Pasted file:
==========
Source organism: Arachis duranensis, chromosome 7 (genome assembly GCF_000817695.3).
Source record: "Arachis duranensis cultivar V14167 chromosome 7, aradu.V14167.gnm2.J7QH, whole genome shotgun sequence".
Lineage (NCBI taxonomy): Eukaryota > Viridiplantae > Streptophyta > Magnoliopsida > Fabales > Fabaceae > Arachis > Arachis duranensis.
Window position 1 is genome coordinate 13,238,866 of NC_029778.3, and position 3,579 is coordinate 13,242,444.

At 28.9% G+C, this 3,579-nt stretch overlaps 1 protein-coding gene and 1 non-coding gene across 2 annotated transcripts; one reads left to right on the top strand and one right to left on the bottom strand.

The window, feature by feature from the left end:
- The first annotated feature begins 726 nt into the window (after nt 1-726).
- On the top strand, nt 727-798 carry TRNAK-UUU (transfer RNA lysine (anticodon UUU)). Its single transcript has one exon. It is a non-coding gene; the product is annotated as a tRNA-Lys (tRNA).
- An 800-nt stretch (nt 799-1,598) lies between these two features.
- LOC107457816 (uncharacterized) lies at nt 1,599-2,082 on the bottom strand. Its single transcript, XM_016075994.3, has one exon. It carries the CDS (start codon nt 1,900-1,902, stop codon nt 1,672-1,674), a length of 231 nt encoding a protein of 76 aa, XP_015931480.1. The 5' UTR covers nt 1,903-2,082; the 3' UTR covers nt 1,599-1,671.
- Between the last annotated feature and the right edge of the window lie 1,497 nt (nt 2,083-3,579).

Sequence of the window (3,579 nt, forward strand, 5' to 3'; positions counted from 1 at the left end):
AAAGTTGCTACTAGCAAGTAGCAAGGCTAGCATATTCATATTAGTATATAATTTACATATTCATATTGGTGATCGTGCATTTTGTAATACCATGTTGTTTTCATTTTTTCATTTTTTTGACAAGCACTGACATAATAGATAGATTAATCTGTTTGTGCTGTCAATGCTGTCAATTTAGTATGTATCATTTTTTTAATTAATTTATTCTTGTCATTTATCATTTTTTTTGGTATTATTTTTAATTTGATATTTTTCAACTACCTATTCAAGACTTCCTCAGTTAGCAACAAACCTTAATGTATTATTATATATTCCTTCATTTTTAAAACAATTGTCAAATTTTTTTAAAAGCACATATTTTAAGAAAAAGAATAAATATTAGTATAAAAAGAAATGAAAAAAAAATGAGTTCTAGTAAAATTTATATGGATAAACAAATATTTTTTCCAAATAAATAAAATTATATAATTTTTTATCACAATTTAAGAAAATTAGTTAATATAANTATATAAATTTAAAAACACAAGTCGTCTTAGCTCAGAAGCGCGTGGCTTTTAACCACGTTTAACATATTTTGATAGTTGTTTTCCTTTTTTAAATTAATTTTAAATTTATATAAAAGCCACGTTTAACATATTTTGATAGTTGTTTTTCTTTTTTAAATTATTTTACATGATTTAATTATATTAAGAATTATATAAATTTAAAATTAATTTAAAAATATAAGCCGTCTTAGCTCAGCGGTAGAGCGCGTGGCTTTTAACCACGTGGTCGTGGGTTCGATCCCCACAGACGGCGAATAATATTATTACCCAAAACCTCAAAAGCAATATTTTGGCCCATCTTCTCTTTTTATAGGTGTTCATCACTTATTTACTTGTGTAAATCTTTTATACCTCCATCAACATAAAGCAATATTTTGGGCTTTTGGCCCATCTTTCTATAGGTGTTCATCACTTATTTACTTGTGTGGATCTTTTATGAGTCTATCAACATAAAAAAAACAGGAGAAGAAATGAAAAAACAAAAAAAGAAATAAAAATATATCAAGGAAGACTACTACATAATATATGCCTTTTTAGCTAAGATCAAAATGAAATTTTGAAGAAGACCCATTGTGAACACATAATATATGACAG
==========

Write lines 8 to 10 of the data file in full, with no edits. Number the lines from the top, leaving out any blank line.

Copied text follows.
- On the top strand, nt 727-798 carry TRNAK-UUU (transfer RNA lysine (anticodon UUU)). Its single transcript has one exon. It is a non-coding gene; the product is annotated as a tRNA-Lys (tRNA).
- An 800-nt stretch (nt 799-1,598) lies between these two features.
- LOC107457816 (uncharacterized) lies at nt 1,599-2,082 on the bottom strand. Its single transcript, XM_016075994.3, has one exon. It carries the CDS (start codon nt 1,900-1,902, stop codon nt 1,672-1,674), a length of 231 nt encoding a protein of 76 aa, XP_015931480.1. The 5' UTR covers nt 1,903-2,082; the 3' UTR covers nt 1,599-1,671.